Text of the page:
The survey, conducted by theJames Irvine Foundation and the Public Policy Institute of California, found Harris leading the two-way, all-Democratic contest by 22 points, 42 percent to 20 percent, among likely voters. Twenty percent were undecided and 18 percent said they would not be voting. Harris led Sanchez by 7 points in the September edition of the poll.
Harris and Sanchez were the top two vote-getters in California's open primary in June. Under the state's election rules, the top two finishers advance to the general election, regardless of party.
The poll also found Democratic presidential nominee Hillary Clinton leading her Republican rival Donald Trump by 26 points, 54 percent to 28 percent, in the Golden State. Libertarian Gary Johnson and the Green Party's Jill Stein trailed with 5 percent each.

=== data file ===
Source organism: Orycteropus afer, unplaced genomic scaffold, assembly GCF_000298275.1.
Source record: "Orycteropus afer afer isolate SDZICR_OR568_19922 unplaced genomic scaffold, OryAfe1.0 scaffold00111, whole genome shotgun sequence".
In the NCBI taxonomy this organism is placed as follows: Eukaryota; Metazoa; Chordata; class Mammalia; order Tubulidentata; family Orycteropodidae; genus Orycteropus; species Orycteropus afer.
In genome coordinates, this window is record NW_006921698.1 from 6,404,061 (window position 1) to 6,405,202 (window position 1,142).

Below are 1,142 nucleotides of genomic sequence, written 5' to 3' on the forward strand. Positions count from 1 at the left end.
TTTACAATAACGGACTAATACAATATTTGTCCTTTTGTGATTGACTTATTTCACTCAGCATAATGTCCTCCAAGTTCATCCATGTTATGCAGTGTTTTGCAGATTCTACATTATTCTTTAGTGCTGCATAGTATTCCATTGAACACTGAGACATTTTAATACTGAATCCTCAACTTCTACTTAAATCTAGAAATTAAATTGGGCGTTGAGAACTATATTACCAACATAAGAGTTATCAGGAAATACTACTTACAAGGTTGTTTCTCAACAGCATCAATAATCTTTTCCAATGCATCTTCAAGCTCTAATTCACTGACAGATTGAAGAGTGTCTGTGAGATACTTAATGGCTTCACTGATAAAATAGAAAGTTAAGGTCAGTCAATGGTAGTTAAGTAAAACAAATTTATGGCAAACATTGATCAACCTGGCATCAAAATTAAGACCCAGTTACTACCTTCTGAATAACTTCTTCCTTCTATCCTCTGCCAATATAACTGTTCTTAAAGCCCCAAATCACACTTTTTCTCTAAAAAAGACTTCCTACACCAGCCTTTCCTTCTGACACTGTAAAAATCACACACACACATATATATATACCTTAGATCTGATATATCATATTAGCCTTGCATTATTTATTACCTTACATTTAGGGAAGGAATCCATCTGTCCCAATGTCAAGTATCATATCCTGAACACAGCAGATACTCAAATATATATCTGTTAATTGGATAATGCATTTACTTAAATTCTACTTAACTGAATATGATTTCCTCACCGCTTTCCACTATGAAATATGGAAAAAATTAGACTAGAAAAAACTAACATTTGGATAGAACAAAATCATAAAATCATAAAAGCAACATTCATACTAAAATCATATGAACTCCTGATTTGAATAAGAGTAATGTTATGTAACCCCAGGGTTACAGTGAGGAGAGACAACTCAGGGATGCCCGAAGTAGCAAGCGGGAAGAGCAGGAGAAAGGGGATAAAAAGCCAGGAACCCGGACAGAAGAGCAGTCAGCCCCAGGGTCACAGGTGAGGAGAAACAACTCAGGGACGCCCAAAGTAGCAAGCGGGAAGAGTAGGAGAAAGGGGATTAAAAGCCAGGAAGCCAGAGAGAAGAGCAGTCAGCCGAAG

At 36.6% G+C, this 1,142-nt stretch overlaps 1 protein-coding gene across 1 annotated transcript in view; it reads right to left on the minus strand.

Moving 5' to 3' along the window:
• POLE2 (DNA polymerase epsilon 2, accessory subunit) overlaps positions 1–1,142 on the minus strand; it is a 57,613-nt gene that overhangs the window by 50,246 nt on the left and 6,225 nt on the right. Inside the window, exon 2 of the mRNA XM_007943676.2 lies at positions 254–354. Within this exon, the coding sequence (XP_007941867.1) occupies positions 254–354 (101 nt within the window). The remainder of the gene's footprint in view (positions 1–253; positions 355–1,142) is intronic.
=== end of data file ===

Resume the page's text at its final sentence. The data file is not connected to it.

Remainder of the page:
Harris has largely received the backing of the national and state Democratic establishment. She won the endorsement of President Barack Obama, Vice President Joseph R. Biden Jr., California Gov. Jerry Brown and both of California's senators, Dianne Feinstein and Barbara Boxer, whose retirement after this term set up the open Senate seat.
Harris leads among white and African-American voters, while Sanchez holds the edge among Latino voters.
The poll also showed a majority of Democrats favor Harris but 45 percent of Trump supporters and 36 percent of California Republican voters said they would not vote in the Senate race.
The poll surveyed 1,024 likely voters by landline telephone and cellphone from Oct. 14-23. The margin of error was 4.3 percentage points.